Authors: Corwin, Elizabeth J.
Title: Handbook of Pathophysiology, 3rd Edition
Copyright 2008 Lippincott Williams & Wilkins
> Table of Contents > Unit I - Fundamental Mechanisms of Health and Disease > Chapter 3 - Cancer
Cancer is the growth of abnormal
Although all cells reproduce during embryogenesis, only certain cells continue to do so after the first few months following an
Rates of Cellular Reproduction
Cells that reproduce go through the cell cycle at some inherent rate. This rate may be increased or decreased. Cells that reproduce slowly, or not at all, spend most of their time in the gap stages (G1 or G0) of interphase. Cells that divide continually
Control of Cellular Reproduction
Cell cycling is controlled by the contributions of a variety of genes that respond to cues on cell crowding, tissue
The following discussion describes the external cues controlling cell growth and provides an example of an important second messenger system. Finally, the two broad categories of genes whose end products ultimately control the cell cycle are presented: the tumor
Hormones and Growth Factors That Control Cellular Reproduction
Various hormones and growth factors may stimulate cells to increase or decrease their rate of reproduction. Epidermal growth factor (EGF), fibroblast growth factor, erythropoietin (EPO, which stimulates red blood cell proliferation), and
Chemicals That Control Cellular Reproduction
Various chemicals may stimulate cells to increase or decrease their rate of reproduction. These chemicals may be released by injured or infected
Physical Cues That Control Cellular Reproduction
Neighboring cells appear to communicate with each other about tissue crowding and tissue type by releasing locally active chemicals, and by passing ions and other small molecules through channels called gap junctions. Normal cells respond to physical and chemical cues put out by a large number of similar cells by
Cytoplasmic Second Messenger System Controlling Cellular Reproduction
The cytoplasmic signal cascade begins after a protein hormone, growth factor, or other chemical binds to a cell membrane receptor and turns on a specific second messenger system. Activated second messenger proteins relay the growth-controlling signal to the
Tumor Suppressor Genes
Several different genes, called
tumor suppressor genes
, control cell cycling by coding for proteins that inhibit cellular growth and reproduction. Tumor suppressor genes are vitally important in all normally functioning cells. As described later, although cancer results from many
Tumor suppressor genes act by producing proteins that slow down or stop the second messenger brigade, including proteins that interfere with the functioning of the stimulatory ras protein. Tumor suppressor genes may also code for proteins that make up surface receptors that bind growth-inhibiting hormones or factors. Other tumor suppressor genes, when activated, stimulate a damaged cell to undergo apoptosis (programmed cell death). Finally, some tumor suppressor genes produce proteins that code for important brakes that act directly on cells about to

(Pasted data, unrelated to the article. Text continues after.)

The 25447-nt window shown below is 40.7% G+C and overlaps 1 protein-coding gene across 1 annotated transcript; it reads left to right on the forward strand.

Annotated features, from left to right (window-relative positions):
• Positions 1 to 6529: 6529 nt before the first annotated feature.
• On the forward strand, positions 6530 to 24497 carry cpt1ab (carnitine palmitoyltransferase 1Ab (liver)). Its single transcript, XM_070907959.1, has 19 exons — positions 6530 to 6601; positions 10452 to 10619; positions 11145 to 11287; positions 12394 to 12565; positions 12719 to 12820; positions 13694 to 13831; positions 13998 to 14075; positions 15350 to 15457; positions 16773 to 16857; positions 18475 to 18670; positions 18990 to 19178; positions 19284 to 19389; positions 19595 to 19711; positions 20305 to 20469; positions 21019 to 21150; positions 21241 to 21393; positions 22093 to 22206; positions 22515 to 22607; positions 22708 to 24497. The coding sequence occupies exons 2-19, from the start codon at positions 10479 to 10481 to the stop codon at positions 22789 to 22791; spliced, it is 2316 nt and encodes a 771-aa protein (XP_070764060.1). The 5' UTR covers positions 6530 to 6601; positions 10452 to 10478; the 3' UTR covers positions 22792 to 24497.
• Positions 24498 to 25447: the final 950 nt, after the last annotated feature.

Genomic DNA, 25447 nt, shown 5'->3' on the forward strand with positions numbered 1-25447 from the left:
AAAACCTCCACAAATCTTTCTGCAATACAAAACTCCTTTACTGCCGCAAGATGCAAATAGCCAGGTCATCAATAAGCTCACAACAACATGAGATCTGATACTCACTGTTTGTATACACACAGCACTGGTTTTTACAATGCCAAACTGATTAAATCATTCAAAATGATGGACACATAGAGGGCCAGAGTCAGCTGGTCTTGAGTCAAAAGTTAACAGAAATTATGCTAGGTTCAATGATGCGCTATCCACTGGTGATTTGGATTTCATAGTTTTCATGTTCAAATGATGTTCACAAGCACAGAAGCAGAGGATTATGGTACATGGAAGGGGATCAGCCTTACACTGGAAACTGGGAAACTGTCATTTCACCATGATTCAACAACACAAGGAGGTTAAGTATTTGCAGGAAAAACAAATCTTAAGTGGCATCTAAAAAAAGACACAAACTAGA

The Rb Gene
The RB gene codes for the pRB protein, the master brake of the cell cycle. Without this protein, the cell cycle is constantly in the on mode, and cellular reproduction can occur nonstop. Mutations in this gene have been identified in a variety of human cancers including bone, bladder, small cell lung, and
The P53 Gene
The p53 gene codes for the p53 protein, which normally
are genes found in all cells that, when activated, stimulate a cell to go through the cell cycle, resulting in cellular growth and proliferation. These genes may stimulate cell cycling at all levels, including (1) producing proteins that make up membrane receptors for growth-stimulating hormones and chemicals, (2) increasing the production of second messenger proteins, including the
protein, that transfer growth signals to the nucleus, and (3) producing transcription factors that turn on
The MYC Genes
The MYC genes are a family of proto-oncogenes that code for transcription factor proteins that drive cellular reproduction. In healthy cells, myc genes are activated only in response to growth factors acting on the cell surface. In many types of cancer, however, the myc gene is turned on constantly, even in the absence of growth factors. Cellular proliferation can occur without control when this gene is damaged.
When normal proto-oncogenes become overactive and cause uncontrolled cell division, they are called
, or cancer-
Normal cells differentiate during development. Differentiation means that a given cell becomes specialized in structure and function, and aggregates with similar differentiated cells. For example, some embryonic cells are destined to become cells of the
Differentiation appears to occur from selective suppression of certain genes in some cells, whereas in other cells those same genes are active. Differentiation of each cell and tissue appears to affect differentiation of neighboring cells and tissues. Cells release specific growth factors that initiate or guide differentiation of neighboring cells.
Cell Recognition and Adhesion to Like Cells
Other adhesion molecules exist between cells and the underlying tissue matrix. These connections anchor cells to one location. When normal cells become detached from each other or experience a loosening of their attachment to underlying tissue, they respond by initiating apoptosis, which prohibits cells from floating free of their tissue of origin.
The Cell Clock
Normal human cells reproduce a predictable number of times, after which they stop and become senescent. This predictability implies that cells possess some counting system that